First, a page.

Image
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Correct Alois?

That too was part of the whipper point. But......



Nice pics. Helpful!
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Re: A couple of cordelette questions from a NOOB.

Postby AlexeyD » Fri Jul 27, 2012 4:05 pm

While we're on the subject - does anyone have any experience with the "equalette" method suggested in the new edition of John Long's Climbing Anchors?
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Re: A couple of cordelette questions from a NOOB.

Postby asmrz » Fri Jul 27, 2012 4:49 pm

Rick, I don't guide, never have, never will. My partners are not clients, I don't need to safeguard myself from any of my seconds. Guiding is totally different animal, one that I have no interest in, nor appreciation of. I don't need to aggresively advertise my services on any public forum either. Enough said.
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Re: A couple of cordelette questions from a NOOB.

Postby Kahuna » Fri Jul 27, 2012 6:08 pm

asmrz wrote:Rick, I don't guide, never have, never will. My partners are not clients, I don't need to safeguard myself from any of my seconds. Guiding is totally different animal, one that I have no interest in, nor appreciation of. I don't need to aggresively advertise my services on any public forum either. Enough said.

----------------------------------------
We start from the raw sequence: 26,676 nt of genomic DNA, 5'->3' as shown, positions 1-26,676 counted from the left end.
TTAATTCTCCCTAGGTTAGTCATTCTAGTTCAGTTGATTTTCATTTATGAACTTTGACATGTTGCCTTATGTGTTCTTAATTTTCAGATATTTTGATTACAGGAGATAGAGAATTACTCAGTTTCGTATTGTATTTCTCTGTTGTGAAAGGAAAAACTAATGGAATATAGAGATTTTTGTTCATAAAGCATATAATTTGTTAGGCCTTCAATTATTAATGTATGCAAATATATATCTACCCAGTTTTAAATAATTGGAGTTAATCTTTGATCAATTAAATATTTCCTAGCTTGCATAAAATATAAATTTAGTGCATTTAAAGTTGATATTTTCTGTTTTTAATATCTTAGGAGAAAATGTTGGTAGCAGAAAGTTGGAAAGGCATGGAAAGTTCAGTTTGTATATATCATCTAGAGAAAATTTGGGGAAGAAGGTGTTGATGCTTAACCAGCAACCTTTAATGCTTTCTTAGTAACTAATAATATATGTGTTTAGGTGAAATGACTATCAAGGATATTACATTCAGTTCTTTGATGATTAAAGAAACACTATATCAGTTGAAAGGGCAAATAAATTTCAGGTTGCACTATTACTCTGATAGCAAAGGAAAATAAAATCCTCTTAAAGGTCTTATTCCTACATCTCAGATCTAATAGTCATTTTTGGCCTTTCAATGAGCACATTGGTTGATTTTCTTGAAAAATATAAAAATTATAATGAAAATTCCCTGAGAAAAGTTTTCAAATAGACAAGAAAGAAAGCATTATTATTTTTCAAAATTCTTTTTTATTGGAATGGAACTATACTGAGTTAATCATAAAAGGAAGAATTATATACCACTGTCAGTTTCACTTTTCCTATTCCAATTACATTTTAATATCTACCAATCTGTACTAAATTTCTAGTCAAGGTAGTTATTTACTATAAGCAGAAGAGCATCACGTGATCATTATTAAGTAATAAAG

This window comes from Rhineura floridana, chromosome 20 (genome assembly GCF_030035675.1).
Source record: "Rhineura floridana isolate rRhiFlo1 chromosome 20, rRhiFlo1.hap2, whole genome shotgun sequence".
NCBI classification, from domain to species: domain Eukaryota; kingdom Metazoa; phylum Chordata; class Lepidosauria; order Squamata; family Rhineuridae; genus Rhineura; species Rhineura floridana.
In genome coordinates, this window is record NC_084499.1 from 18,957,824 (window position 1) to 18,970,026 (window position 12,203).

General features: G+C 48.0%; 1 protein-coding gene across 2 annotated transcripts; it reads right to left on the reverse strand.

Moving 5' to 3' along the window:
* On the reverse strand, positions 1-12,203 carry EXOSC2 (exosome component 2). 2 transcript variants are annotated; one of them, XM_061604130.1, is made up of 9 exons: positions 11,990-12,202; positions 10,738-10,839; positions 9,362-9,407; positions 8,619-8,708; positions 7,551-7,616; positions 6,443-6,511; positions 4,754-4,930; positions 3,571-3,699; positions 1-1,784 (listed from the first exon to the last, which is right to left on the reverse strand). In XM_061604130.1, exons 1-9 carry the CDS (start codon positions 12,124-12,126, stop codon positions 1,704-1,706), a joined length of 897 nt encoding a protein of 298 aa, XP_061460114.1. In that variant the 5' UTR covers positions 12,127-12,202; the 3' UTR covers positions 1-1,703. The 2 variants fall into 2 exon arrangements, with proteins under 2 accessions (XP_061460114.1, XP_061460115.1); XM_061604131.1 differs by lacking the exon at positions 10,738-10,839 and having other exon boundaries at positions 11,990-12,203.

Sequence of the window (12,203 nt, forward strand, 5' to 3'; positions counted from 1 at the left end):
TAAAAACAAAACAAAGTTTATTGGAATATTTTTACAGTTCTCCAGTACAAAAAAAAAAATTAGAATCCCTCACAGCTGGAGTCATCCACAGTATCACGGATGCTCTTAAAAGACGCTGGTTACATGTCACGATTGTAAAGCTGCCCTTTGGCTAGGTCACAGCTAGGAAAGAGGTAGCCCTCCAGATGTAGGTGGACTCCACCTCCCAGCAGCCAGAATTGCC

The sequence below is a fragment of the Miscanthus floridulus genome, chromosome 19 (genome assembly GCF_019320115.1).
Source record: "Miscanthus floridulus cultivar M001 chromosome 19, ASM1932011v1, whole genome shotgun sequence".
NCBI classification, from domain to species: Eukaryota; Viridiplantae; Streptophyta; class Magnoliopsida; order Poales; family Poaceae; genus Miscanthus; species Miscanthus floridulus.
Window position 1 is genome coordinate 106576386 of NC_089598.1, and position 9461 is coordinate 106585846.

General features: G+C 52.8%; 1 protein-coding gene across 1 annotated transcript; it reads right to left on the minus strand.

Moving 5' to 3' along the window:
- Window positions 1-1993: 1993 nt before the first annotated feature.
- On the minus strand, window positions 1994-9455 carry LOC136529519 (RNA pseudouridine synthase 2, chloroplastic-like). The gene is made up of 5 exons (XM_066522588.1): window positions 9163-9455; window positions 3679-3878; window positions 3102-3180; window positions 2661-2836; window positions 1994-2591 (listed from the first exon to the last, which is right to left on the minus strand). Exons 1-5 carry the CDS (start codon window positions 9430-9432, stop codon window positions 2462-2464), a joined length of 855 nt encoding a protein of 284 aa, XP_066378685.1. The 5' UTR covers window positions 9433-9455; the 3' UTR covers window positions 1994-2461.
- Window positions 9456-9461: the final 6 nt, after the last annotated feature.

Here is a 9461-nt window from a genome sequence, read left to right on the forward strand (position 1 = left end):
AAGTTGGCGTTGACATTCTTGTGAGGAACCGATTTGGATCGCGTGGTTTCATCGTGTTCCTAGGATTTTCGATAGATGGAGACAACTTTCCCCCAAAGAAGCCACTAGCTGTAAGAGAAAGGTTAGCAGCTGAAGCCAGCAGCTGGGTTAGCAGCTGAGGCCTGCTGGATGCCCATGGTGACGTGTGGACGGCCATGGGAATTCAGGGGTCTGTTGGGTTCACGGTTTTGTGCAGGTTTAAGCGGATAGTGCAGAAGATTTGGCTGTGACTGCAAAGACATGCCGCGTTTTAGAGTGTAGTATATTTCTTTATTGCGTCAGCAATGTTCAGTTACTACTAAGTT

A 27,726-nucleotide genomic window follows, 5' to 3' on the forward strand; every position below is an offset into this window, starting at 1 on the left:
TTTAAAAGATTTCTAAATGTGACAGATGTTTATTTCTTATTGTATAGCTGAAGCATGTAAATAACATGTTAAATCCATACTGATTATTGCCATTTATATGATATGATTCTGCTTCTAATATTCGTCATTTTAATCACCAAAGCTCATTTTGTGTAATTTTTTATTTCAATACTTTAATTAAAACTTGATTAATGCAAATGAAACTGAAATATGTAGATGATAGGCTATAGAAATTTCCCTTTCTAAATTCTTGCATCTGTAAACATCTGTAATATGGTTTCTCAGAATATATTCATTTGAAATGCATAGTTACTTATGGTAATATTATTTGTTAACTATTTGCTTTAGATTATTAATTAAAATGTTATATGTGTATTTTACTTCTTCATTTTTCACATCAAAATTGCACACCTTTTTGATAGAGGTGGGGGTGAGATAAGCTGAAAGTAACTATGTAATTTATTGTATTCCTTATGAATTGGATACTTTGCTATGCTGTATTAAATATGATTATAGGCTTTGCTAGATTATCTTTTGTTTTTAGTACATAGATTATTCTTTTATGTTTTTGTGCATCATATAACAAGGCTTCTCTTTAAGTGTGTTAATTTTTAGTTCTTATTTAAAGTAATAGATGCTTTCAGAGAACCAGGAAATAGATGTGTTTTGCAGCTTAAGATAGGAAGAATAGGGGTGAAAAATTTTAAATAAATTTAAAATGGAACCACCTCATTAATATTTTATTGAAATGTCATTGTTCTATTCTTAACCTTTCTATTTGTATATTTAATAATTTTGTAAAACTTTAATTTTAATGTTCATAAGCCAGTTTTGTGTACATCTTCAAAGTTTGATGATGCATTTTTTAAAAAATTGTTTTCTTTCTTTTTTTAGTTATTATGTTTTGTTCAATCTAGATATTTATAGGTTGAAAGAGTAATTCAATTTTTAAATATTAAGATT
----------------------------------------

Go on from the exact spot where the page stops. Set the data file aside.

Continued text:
Thanks for the kind word Alois.... Interestingly a total mis-perception you continue to have Alois. Typical.

Had you read the posts, you would have seen that I am advertising a safe proactive stance in anchor building as well as belaying in all situations. BTW, Hip belays Alois are a thing of the past.

Appears that you have never had to lower a regular (NON CLIENT) partner on a regular trad/alpine muti-pitch route after getting nailed by rockfall or suffering an injury while on lead etc. Being always prepared for self rescue is critical to survival in the BC when pushing bold FA's or stout stiff high graded trad routes. To even consider and condone anything less, is naive at best.

Unlike you Alois, I make a point to proactively SAFE GUARD myself and anyone that ties into a rope with me, regardless whom that may be, on each and every climb I partake in. All my self-rescue scenarios (5) have been with my regular climbing partners and not one client. They were from environmental incidents (3 from Rock and Ice Fall while following) and (2) lead fall injury, that curtailed the climb and necessitated lowering them, safely, to the deck. Utilizing a Direct Belay on a regular basis allows me to be prepared for such event when it occurs.